In a week, with big tech news from Microsoft, Motorola, Nintendo, and Sony, plus some intriguing gamer innovations, Apple’s version of a cloud-based digital future stood out from the rest. At the annual Apple Worldwide Development Conference in San Francisco, Steve Jobs took a break from his medical leave to introduce the iCloud.
In its simplest form, the cloud in Apple’s hands becomes the place where all the apps, books, music, photos, calendars, and documents on your Apple device are stored. In turn, when you switch on an Apple device — phone, computer, tablet — all that information is available to you, “pushed” from the cloud, and automatically kept up to date on all your devices. With this move to the cloud, Apple has cut the cord to iTunes, previously the only way to store and manage your Apple data, and has placed all that management into the cloud.
“iCloud keeps your important information and content up to date across all your devices,” said Jobs in his keynote address. "All of this happens automatically and wirelessly, and because it’s integrated into our apps you don’t even need to think about it—it all just works.”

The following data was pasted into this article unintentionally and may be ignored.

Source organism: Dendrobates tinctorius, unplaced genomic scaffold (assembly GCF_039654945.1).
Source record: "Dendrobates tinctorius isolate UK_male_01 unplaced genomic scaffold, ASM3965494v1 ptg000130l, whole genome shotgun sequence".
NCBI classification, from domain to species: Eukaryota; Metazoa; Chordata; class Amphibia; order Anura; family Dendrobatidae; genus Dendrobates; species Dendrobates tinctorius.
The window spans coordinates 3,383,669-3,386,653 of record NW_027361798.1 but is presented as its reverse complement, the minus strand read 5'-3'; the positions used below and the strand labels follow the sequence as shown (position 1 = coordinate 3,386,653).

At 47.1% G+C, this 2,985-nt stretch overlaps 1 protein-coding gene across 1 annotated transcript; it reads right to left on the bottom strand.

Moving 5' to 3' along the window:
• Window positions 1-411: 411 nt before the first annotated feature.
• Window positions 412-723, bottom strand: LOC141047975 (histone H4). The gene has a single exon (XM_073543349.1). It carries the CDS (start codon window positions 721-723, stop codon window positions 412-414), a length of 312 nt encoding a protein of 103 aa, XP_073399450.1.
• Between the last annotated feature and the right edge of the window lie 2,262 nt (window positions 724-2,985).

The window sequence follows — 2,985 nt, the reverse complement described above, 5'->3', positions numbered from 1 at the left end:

The cloud concept is tied to iOS 5, a new version of the Apple operating system for iPhones, iPads and the iPod Touch which will be available in the fall. Under the new mobile OS, users including new iPhone and iPad purchasers can activate their gadgets right out of the box and get software updates over the air — WiFi or cell data network — with no computer required.
Although Google Android smartphones and devices have been doing some of the same cloud integration with contacts, appointments, Google Docs, and the like Where Apple broke with any other cloud effort to date was its plan for storing your music collection in the cloud. The new Apple vision is well designed. Many flaws present in the Appleverse were solved (such as users’ unholy reliance on all storage and updates being manually channelled through iTunes). Its scope and vision once again demonstrates why Apple is the most formidable technology company in the world.
But then there is one nagging thought: Unless you’re an adherent to the Apple way of life, you’re left out in the cold. If the cloud is Apple’s view of Heaven, the Pearly Gates are closed if you use a non-iOS device.
Cloud-watching in the consumer world is at this point a three-way race between Apple, Amazon, and Google. Apple has certainly shown more of its overall vision than the others, but this is a race in progress with no finish line in sight. Then there's companies including Microsoft and HP, or perhaps a startup in some garage somewhere with the imagination to come out of nowhere, could cream the competition and step boldly into the winner's circle.
Who do you think will win??
Thank you for reading and please feel free to comment!
All information presented here is © copyright Carkean Solutions Ltd., 2010 - Not to be used without our permission - The views expressed here are the views of an individual not the corporation